End attacks on Afghan civilians

End attacks on Afghan civilians
Afghan security forces patrol in Nad Ali district of Helmand province, Afghanistan

There were more than 11,000 civilian casualties last year, which include 3,545 deaths.



The news from Afghanistan is quite disturbing. The presence of foreign forces for more than a decade has had little impact in pushing it towards stability. Similarly, the raising of Afghan Army and beefing up of intelligence agencies haven't had any long-term fruitful results for the war-torn country. Host of militias are on the loose and the Taleban are back to business. The United Nations, in its annual report for the year 2015, says that the number of civilian casualties was the highest since 2009, with children paying a particularly heavy price. There were more than 11,000 civilian casualties last year, which include 3,545 deaths. This is appalling and undermines the spirit of the international community, which wants to see peace and prosperity in Afghanistan.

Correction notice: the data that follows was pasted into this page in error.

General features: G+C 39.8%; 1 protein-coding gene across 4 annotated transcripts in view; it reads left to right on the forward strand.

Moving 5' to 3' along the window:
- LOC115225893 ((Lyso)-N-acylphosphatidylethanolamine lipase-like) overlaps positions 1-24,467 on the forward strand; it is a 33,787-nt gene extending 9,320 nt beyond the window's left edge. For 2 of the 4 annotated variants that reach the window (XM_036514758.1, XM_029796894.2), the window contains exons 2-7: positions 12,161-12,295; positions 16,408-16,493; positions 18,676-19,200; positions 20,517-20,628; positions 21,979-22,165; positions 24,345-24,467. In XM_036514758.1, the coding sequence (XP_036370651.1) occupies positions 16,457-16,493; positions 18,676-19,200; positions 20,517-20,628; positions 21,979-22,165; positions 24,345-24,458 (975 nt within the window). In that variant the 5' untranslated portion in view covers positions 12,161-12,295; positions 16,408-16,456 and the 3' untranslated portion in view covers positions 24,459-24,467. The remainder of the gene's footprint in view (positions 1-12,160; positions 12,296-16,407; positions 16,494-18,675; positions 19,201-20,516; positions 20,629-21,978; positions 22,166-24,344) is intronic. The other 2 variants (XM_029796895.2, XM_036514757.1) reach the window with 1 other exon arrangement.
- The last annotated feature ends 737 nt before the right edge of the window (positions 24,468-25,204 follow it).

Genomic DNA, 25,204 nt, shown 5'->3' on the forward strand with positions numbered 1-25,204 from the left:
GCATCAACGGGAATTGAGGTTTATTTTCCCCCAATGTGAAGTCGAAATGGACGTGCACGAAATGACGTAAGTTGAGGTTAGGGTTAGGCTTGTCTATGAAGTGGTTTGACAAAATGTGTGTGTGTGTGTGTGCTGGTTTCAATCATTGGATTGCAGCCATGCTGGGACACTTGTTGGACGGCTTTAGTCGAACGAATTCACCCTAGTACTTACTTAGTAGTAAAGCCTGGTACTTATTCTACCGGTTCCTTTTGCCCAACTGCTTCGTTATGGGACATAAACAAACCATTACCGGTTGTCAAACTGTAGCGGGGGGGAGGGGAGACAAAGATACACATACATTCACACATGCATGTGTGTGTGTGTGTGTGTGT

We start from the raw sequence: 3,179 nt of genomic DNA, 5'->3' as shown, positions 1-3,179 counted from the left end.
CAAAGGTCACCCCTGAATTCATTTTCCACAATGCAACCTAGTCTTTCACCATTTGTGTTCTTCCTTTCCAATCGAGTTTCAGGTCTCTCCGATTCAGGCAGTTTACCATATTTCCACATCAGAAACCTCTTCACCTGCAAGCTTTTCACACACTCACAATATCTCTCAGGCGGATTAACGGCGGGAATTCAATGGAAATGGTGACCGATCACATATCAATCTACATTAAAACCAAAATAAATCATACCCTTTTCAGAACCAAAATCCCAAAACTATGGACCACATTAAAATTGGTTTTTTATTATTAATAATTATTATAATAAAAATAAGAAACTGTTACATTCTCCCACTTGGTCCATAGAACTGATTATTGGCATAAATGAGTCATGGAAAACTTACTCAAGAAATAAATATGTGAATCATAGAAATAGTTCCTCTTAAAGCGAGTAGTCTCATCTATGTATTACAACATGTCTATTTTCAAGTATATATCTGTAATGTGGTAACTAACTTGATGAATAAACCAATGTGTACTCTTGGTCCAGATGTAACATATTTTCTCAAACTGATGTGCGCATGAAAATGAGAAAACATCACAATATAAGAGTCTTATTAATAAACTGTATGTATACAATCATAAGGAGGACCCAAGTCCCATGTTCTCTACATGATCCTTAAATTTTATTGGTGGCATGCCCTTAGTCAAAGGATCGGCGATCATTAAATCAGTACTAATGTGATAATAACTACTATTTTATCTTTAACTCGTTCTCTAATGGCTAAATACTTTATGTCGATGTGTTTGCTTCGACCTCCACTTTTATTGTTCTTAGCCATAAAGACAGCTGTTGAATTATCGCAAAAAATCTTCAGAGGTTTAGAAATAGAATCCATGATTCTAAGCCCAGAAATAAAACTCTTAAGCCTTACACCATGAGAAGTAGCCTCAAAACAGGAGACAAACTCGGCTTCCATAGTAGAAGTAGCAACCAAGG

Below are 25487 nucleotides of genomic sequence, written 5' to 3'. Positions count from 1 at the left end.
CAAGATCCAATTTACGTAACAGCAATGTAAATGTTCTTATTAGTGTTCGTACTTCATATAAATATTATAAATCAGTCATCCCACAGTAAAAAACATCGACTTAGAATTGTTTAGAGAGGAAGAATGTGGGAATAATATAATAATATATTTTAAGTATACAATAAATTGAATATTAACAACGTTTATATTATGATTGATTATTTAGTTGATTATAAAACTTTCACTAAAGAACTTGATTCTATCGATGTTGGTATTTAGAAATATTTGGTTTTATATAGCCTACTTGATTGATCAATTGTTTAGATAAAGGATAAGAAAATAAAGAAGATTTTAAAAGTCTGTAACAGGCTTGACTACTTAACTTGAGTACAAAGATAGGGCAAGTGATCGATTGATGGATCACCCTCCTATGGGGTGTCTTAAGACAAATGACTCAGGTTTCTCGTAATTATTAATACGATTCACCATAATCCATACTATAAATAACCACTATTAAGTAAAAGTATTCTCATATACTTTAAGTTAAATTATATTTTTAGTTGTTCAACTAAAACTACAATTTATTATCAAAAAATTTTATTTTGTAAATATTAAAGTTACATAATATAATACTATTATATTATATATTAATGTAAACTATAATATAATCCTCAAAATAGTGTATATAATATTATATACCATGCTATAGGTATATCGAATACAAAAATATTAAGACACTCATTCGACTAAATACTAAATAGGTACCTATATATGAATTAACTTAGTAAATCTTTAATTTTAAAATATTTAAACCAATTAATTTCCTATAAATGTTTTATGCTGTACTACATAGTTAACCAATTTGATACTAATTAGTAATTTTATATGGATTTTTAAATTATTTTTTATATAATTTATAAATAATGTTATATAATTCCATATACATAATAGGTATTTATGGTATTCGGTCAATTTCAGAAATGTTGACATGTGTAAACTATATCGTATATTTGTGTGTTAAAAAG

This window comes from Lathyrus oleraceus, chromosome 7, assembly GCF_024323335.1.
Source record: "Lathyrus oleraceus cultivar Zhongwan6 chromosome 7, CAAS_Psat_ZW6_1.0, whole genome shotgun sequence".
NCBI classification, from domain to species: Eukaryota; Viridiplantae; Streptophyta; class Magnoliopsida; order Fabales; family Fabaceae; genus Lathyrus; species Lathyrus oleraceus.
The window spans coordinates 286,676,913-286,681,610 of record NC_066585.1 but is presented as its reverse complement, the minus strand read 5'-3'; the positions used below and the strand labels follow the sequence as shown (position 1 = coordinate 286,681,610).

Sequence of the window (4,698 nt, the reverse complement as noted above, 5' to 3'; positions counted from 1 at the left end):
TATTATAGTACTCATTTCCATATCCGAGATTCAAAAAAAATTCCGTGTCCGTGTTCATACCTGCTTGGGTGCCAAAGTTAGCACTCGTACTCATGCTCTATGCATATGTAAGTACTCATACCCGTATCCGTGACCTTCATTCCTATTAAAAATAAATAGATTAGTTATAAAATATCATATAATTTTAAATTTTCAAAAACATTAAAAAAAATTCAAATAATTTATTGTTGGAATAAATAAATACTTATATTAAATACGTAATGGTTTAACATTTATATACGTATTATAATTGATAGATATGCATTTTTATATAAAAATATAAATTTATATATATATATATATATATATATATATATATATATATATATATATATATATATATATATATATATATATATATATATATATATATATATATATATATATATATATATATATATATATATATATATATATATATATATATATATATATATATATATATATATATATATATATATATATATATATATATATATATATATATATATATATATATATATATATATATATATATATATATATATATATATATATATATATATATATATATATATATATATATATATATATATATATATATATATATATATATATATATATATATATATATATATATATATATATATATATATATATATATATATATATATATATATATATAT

The most unfortunate aspect is that civilians have been the prime targets, whether it is intentional attacks from the militant groups or going berserk of the coalition forces. The UN report also noted a 28 per cent year-on-year surge in the number of casualties caused by pro-government forces, including the Afghan army and international troops. No heed has been paid to calls to take concrete action to protect civilians and put a stop to the killing and maiming. Coupled with this are the green-on-blue suicidal attacks that the Taleban and Al Qaeda have carried out against the United States and ISAF forces, which have also led to massive civilian casualties. The coalition forces cannot just get away by calling it collateral damage. Such a heavy toll of civilian lives even after the coalition forces had given up their combat role is perplexing.
The million-dollar question to ponder is what has went wrong and where? Afghanistan lacks a durable political solution. Regional elements are making use of their proxies for attaining vested objectives. Kabul's endeavour to broker reconciliation with the opposition elements has met with repeated failures. The interlocutors are clueless and wandering in the dark in their attempt to redesign the security paradigm of the landlocked country. This disconnect has to end. The sooner a consensus is reached, the better.
 


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